FIG. 1 is a functional block diagram of a preferred embodiment of the present invention;
FIG. 2 is a logic diagram of the source selector unit illustrated in FIG. 1; and
FIG. 3 is a logic diagram of the trigger selector unit illustrated in FIG. 1.
The present invention relates to equipment for testing guided terminal homing seekers which require coded pulsed radiant energy for tracking. The preferred embodiment of the invention is described in terms of laser guided seekers in which two light sources or lasers are alternatively controlled; however, it is to be understood that other radiant energy sources for use with other radiant energy seekers may be controlled in accordance with the inventive concepts described herein.
In the testing of a laser guided seeker, it is desirable to observe the reaction of the seeker to two light sources having different locations. The light sources must be alternatively pulsed and the overall frequency from the combined light source transmissions must remain constant. However, the number of successive light pulses emitted from each location must be variable. By varying the duration of pulsed energy transmitted from each source, the seekers can be tested in a two source environment and the effect of different durations of pulsed energy can be studied for countermeasure purposes. It is also desirable to test the seeker for the effect of lost or skipped pulses and, further, to test the seeker for light intensity variations.
It is an object of the present invention to provide a test equipment capable of performing the tests described above. More particularly, it is an object of the present invention to provide an electronic circuit which permits controlled programming of pulse application to two light sources.
In accordance with the present invention a light source selector receives a train of trigger pulses at a specific frequency or at a pseudo random period required for the pulse coded seekers under test. As the pulses are received by the light source selector they are distributed to one of two light sources. These sources transmit a pulse of radiant energy each time a trigger is received. For each light source there is a corresponding trigger selector circuit which is programmable either manually or automatically to some selection number which represents the number of triggers that will be sent successively to the corresponding light source. As the triggers are sent to that source they are counted by the trigger selector circuit. When the count reaches the number selected at the trigger selector circuit, the triggers are steered to the second source and are likewise counted by the trigger selector circuit for that second source. When the count selected at the second trigger selector source is reached, the triggers are once again sent to the first source and the cycle repeats.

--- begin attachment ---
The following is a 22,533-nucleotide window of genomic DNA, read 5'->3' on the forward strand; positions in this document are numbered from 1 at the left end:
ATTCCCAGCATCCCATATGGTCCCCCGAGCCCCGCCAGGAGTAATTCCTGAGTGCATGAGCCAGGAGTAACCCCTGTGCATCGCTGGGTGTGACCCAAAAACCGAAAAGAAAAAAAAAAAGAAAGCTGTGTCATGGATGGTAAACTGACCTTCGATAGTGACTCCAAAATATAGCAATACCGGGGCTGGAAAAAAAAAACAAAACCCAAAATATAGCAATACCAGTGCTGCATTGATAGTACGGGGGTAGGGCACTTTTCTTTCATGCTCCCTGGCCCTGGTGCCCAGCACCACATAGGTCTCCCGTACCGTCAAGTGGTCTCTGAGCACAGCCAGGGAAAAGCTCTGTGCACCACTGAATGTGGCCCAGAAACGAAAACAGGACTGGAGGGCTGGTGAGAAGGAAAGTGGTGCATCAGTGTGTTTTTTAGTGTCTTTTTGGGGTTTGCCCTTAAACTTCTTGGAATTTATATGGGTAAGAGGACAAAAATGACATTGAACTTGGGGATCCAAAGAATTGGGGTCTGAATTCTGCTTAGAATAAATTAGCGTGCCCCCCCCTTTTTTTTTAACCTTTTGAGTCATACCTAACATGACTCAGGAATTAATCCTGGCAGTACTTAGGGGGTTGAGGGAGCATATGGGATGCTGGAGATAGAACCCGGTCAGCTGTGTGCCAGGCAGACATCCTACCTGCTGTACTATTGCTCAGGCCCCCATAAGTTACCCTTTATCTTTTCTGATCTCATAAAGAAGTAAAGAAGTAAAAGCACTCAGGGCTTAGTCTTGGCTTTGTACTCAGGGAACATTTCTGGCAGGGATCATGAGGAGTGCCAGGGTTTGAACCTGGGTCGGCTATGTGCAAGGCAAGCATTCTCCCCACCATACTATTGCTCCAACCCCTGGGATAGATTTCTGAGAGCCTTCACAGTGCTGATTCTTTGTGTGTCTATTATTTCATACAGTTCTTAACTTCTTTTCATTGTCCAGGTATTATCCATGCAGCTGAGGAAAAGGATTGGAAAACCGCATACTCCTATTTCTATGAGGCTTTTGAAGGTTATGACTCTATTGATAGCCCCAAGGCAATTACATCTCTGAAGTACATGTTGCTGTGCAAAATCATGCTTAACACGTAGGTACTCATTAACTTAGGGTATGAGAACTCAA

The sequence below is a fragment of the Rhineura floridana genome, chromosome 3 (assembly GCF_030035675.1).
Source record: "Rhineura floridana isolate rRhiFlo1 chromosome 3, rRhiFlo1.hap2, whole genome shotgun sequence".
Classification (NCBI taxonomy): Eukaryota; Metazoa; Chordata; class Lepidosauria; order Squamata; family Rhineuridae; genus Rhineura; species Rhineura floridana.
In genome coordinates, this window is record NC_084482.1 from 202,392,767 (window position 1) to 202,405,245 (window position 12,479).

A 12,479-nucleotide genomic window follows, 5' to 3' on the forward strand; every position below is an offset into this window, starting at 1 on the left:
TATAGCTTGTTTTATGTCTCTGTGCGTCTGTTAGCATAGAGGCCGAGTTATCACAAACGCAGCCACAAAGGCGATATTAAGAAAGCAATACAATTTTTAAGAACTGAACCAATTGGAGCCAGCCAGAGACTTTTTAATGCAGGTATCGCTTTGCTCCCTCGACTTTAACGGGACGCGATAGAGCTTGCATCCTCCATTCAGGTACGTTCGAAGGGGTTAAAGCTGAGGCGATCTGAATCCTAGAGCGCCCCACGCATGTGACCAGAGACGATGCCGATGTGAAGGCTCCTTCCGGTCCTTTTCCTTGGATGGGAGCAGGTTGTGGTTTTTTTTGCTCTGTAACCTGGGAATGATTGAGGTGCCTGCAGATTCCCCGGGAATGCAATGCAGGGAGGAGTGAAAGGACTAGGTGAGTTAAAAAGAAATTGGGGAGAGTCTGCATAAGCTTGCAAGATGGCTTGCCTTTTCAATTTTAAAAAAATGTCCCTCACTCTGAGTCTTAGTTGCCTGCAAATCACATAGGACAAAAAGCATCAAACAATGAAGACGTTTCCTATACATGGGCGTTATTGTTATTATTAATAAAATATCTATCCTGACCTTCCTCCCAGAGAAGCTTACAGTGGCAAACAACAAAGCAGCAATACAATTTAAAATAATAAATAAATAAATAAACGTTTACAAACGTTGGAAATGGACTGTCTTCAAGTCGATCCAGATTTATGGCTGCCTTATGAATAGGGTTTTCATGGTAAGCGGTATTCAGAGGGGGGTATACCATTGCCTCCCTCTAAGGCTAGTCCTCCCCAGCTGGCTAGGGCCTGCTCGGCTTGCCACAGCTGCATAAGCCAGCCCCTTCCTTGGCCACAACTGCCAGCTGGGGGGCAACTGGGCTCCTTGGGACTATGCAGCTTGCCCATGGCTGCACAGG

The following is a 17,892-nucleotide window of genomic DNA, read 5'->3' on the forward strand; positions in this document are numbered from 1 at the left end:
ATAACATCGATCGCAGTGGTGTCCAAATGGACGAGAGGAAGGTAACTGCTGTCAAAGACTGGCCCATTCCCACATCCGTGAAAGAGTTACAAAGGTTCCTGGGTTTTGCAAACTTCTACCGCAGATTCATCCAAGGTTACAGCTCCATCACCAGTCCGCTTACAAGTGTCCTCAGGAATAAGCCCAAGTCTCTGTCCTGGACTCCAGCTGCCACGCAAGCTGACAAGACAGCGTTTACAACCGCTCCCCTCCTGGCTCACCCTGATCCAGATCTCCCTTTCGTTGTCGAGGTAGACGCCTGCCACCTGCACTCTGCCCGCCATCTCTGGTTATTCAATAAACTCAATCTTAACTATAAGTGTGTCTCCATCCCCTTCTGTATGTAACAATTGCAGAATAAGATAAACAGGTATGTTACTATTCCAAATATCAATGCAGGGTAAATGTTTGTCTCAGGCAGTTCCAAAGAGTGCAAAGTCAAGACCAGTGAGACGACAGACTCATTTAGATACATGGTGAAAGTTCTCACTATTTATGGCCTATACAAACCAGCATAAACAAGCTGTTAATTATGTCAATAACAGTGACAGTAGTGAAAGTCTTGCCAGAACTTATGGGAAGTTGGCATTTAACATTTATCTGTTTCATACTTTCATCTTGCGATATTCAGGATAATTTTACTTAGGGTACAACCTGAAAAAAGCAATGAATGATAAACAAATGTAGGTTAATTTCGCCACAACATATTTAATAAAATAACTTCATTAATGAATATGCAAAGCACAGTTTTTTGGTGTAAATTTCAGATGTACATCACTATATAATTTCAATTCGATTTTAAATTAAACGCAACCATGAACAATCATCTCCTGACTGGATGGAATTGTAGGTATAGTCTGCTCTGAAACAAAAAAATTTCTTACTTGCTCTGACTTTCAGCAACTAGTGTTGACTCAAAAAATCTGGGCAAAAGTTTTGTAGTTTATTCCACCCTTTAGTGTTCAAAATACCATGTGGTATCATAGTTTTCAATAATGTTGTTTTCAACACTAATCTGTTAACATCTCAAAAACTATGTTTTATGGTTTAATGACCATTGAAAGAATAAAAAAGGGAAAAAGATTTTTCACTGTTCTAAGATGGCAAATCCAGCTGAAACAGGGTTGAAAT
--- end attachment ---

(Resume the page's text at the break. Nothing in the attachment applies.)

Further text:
Light pulses transmitted under control of a circuit of this type have an overall frequency which is at the correct rate for tracking by the seeker under test. The seeker's performance may be monitored in a two source environment with selectable durations of bursts of radiant energy originating from two source locations. If one source is disconnected the test equipment may be utilized to study the effect of lost or missing pulses on the seeker. In additon if the pulsed sources are replaced with CW sources operating at different intensities, the effect of intensity variation of energy received at the seeker can be tested.
The invention described herein may be manufactured, used, and licensed by or for the United States Government for governmental purposes without the payment to me of any royalty thereon.